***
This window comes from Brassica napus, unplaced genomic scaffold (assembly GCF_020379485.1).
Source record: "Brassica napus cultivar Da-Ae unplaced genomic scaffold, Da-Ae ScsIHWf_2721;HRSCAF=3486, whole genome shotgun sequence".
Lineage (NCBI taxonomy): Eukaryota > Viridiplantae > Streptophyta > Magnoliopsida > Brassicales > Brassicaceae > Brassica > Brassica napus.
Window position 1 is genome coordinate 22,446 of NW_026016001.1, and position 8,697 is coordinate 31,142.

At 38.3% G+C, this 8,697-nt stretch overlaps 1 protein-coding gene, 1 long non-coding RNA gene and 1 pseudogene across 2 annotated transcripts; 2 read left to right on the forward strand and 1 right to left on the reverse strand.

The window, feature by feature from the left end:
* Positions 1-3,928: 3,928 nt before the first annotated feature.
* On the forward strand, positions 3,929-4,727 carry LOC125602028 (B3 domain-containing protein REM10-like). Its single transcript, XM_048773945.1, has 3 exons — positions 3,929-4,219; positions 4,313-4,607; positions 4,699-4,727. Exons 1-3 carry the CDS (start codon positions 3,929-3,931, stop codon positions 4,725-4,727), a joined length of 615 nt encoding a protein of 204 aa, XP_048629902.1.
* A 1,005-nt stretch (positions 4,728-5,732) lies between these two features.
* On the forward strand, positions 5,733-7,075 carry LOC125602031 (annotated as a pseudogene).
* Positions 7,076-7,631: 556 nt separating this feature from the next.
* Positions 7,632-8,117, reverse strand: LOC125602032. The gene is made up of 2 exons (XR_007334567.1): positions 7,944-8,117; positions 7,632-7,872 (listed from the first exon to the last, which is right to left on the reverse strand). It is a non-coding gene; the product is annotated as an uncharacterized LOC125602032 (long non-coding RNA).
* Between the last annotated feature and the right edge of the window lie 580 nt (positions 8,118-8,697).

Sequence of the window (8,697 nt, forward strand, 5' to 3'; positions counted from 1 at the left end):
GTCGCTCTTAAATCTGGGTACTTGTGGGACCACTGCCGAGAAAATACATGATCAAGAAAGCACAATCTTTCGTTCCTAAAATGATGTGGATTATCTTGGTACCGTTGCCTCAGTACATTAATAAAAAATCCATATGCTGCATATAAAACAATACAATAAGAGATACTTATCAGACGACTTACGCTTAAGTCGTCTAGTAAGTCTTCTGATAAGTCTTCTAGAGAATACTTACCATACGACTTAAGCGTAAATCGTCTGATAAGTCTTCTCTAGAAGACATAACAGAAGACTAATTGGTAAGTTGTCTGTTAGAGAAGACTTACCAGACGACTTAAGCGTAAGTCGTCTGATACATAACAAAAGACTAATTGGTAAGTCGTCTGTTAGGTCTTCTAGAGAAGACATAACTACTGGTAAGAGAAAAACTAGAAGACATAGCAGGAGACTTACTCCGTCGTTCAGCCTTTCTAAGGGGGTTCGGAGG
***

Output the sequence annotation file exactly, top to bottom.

This window comes from Brassica napus, unplaced genomic scaffold (assembly GCF_020379485.1).
Source record: "Brassica napus cultivar Da-Ae unplaced genomic scaffold, Da-Ae ScsIHWf_2721;HRSCAF=3486, whole genome shotgun sequence".
Lineage (NCBI taxonomy): Eukaryota > Viridiplantae > Streptophyta > Magnoliopsida > Brassicales > Brassicaceae > Brassica > Brassica napus.
Window position 1 is genome coordinate 22,446 of NW_026016001.1, and position 8,697 is coordinate 31,142.

At 38.3% G+C, this 8,697-nt stretch overlaps 1 protein-coding gene, 1 long non-coding RNA gene and 1 pseudogene across 2 annotated transcripts; 2 read left to right on the forward strand and 1 right to left on the reverse strand.

The window, feature by feature from the left end:
* Positions 1-3,928: 3,928 nt before the first annotated feature.
* On the forward strand, positions 3,929-4,727 carry LOC125602028 (B3 domain-containing protein REM10-like). Its single transcript, XM_048773945.1, has 3 exons — positions 3,929-4,219; positions 4,313-4,607; positions 4,699-4,727. Exons 1-3 carry the CDS (start codon positions 3,929-3,931, stop codon positions 4,725-4,727), a joined length of 615 nt encoding a protein of 204 aa, XP_048629902.1.
* A 1,005-nt stretch (positions 4,728-5,732) lies between these two features.
* On the forward strand, positions 5,733-7,075 carry LOC125602031 (annotated as a pseudogene).
* Positions 7,076-7,631: 556 nt separating this feature from the next.
* Positions 7,632-8,117, reverse strand: LOC125602032. The gene is made up of 2 exons (XR_007334567.1): positions 7,944-8,117; positions 7,632-7,872 (listed from the first exon to the last, which is right to left on the reverse strand). It is a non-coding gene; the product is annotated as an uncharacterized LOC125602032 (long non-coding RNA).
* Between the last annotated feature and the right edge of the window lie 580 nt (positions 8,118-8,697).

Sequence of the window (8,697 nt, forward strand, 5' to 3'; positions counted from 1 at the left end):
GTCGCTCTTAAATCTGGGTACTTGTGGGACCACTGCCGAGAAAATACATGATCAAGAAAGCACAATCTTTCGTTCCTAAAATGATGTGGATTATCTTGGTACCGTTGCCTCAGTACATTAATAAAAAATCCATATGCTGCATATAAAACAATACAATAAGAGATACTTATCAGACGACTTACGCTTAAGTCGTCTAGTAAGTCTTCTGATAAGTCTTCTAGAGAATACTTACCATACGACTTAAGCGTAAATCGTCTGATAAGTCTTCTCTAGAAGACATAACAGAAGACTAATTGGTAAGTTGTCTGTTAGAGAAGACTTACCAGACGACTTAAGCGTAAGTCGTCTGATACATAACAAAAGACTAATTGGTAAGTCGTCTGTTAGGTCTTCTAGAGAAGACATAACTACTGGTAAGAGAAAAACTAGAAGACATAGCAGGAGACTTACTCCGTCGTTCAGCCTTTCTAAGGGGGTTCGGAGG